Clarke: I would like to respond to the entwined issues related to accessioning and the geography of contemporary art.

Like many curators working at collecting institutions, I have developed a formal document that serves to define the scope of collecting within the department of African art. The guidelines place a priority on collecting contemporary art, defined as a work by an artist born or living and working in Africa. This definition is broad enough to encompass works in varied media and does not place limitations in terms of content; in other words, a work of contemporary art acquired by the museum does not necessarily have to relate to the historic works of African art in our collection. In terms of the geography of contemporary African art, the location of an artist does not outweigh the work’s quality (and I recognize that term is a subjective one) when considering an acquisition. However, I do not believe that an artist must be canonized first by the international art market in order to have her/his work enter our collection.

As noted before, the Newark Museum does not have a stand-alone department devoted to contemporary art (or Photography, or Prints and Drawings, for that matter) so a contemporary work by an artist from Africa rarely is contested terrain in terms of how it is accessioned into the collection. And we don’t have a gallery of “Contemporary Art” or “20th Century Art” that could offer an alternative display space for a work by a contemporary artist from Africa. That said, I often work collaboratively with the other curators here to present works across departmental boundaries, primarily through temporary exhibitions. To Laurie’s point about displaying the El Anatsui alongside a Mark Rothko (which was not quite the example I gave at ACASA, and did not happen at Newark), I actually don’t feel a sense of “disappointment” when I see works by artists from Africa placed in transnational dialogues. In fact, our 2009 exhibition, Unbounded: New Art for a New Century did exactly that: it encouraged our audiences to consider connections between artworks that transcend nationalism.  I do feel, however, that such dialogues benefit from informed knowledge of the artist’s work and intentions, which was not the case in the example I cited. In Unbounded, the affinities between artworks presented together were grounded in the shared expertise of the four organizing curators.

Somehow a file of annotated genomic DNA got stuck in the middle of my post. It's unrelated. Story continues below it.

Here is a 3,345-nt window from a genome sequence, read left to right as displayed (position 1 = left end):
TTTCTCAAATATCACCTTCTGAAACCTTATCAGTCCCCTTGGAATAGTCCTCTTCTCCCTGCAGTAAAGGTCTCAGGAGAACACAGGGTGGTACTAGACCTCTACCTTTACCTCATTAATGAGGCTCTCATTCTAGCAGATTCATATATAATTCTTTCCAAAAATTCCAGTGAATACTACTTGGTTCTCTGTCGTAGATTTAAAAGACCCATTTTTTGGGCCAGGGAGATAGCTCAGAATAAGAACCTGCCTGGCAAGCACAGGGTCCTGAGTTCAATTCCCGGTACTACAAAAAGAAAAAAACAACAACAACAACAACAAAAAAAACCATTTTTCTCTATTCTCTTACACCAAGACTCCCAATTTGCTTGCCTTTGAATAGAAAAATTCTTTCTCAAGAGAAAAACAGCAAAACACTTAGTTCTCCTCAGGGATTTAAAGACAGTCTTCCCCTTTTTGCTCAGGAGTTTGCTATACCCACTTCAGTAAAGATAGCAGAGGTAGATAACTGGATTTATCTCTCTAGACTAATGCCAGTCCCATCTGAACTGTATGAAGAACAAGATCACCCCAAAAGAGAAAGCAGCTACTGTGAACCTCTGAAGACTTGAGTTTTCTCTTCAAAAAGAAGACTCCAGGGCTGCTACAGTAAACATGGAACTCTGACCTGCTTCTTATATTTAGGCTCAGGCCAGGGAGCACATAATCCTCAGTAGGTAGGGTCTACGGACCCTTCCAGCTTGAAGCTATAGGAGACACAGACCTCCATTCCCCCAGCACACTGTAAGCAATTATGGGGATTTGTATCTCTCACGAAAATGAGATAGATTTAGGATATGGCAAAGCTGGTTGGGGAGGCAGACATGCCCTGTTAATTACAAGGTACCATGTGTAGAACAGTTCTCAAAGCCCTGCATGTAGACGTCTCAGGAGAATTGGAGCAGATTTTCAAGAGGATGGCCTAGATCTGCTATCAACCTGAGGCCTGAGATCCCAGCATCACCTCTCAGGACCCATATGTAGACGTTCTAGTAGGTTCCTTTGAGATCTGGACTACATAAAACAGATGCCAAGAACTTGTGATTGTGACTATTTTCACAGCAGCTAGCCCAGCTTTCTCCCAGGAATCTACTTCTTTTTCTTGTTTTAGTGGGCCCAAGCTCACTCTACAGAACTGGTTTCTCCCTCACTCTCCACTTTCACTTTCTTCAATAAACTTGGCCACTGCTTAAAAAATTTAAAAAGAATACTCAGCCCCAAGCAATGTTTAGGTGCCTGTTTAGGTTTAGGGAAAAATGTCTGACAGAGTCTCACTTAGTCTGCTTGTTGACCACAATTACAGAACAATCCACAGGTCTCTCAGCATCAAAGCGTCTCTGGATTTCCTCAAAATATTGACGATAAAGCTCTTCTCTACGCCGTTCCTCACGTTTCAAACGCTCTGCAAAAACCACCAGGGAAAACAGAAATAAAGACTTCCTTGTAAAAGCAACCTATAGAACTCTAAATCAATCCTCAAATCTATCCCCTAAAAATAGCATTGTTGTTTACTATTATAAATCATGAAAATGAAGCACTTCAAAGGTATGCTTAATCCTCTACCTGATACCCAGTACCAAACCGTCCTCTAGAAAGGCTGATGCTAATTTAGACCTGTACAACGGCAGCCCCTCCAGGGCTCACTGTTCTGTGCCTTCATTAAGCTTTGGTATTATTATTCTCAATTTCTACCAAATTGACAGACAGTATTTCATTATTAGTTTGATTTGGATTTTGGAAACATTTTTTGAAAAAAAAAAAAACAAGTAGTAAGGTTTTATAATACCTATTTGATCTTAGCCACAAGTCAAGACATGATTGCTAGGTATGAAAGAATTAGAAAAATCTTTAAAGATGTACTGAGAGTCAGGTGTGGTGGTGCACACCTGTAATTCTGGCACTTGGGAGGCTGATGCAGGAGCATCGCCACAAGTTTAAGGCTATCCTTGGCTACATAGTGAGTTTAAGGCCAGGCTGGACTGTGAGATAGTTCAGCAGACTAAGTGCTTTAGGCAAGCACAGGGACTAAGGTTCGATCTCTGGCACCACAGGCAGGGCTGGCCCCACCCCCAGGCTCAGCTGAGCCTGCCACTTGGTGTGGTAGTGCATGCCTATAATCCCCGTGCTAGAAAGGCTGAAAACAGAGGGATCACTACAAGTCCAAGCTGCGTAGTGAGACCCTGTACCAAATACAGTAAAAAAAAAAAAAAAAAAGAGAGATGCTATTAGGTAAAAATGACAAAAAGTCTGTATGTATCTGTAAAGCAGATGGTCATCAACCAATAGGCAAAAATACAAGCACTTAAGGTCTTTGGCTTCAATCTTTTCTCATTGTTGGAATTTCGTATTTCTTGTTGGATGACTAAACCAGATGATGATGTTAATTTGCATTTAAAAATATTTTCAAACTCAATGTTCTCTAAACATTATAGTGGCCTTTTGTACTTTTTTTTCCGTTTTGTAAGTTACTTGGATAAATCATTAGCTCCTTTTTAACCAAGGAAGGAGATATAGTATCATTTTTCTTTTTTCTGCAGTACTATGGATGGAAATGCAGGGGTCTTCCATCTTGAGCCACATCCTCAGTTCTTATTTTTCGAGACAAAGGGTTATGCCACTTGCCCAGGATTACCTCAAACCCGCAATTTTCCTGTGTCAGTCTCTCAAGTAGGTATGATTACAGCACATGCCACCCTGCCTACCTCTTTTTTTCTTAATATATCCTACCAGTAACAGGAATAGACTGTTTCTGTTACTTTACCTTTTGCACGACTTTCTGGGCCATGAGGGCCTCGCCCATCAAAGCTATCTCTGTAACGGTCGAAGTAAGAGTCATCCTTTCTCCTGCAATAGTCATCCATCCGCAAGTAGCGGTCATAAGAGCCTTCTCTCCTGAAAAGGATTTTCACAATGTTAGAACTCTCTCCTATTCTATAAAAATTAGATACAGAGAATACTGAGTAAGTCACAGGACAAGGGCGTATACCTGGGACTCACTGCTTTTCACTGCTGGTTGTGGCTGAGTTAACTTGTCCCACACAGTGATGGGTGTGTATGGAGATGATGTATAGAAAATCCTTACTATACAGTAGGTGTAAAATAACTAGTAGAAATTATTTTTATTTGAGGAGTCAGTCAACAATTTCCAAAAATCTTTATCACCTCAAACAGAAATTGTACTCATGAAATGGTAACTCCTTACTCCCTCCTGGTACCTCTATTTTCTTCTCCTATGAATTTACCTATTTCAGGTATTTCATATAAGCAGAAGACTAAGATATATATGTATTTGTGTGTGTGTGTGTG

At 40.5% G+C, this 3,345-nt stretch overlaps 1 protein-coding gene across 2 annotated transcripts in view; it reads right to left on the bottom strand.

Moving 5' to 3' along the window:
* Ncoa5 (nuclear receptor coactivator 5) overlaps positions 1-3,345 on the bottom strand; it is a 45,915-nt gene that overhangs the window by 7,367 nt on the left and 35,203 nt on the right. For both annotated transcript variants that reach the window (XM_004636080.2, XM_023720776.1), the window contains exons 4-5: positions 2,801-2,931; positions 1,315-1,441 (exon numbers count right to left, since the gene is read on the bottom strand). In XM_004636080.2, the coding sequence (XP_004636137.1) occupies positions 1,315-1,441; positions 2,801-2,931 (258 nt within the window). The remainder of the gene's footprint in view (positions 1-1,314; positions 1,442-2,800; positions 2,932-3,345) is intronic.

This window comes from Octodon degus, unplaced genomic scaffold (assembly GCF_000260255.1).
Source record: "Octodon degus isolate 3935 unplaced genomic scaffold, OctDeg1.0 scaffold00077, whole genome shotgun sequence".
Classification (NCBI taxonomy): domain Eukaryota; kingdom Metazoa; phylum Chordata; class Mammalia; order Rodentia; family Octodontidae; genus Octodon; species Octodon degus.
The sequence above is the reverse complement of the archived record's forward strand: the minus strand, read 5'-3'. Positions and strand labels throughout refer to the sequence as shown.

Discussions between the curators, the director and our trustees during acquisition committee meetings have often probed these very issues. Yesterday’s meeting was a perfect example. After presenting a canvas diptych by Osi Audu, entitled Outer and Inner Head (2002), one of our trustees commented, “Why should we acquire this work as part of our African art department? This work says nothing about Africa.” Although Audu’s work is actually informed by the Yoruba concept of the “inner head” (in addition to scientific studies of perception and human consciousness), the abstract visual form of the canvas didn’t seem “African” enough to our trustee. I responded that our acceptance of such works into the collection should not be predicated on whether or not they fit the idea of “African art” as constructed through 20th century modernism; instead, such works enable us to redefine perceptions of African art and further, to question whether there is even such a category as African art.

In short, museological space is contested terrain, as many of us have already observed. And while we should all celebrate the inclusion of artists of African heritage in museum galleries devoted to 20th Century Art or the Museum of Modern Art in NY, I don’t think we should do so uncritically. We need to think about their inclusions and exclusions, the power dynamics and imbalances. Where do works by Aina Onabolu, Ernest Mancoba or Ibrahim El Salahi fit into these spaces, if they are even collected at all?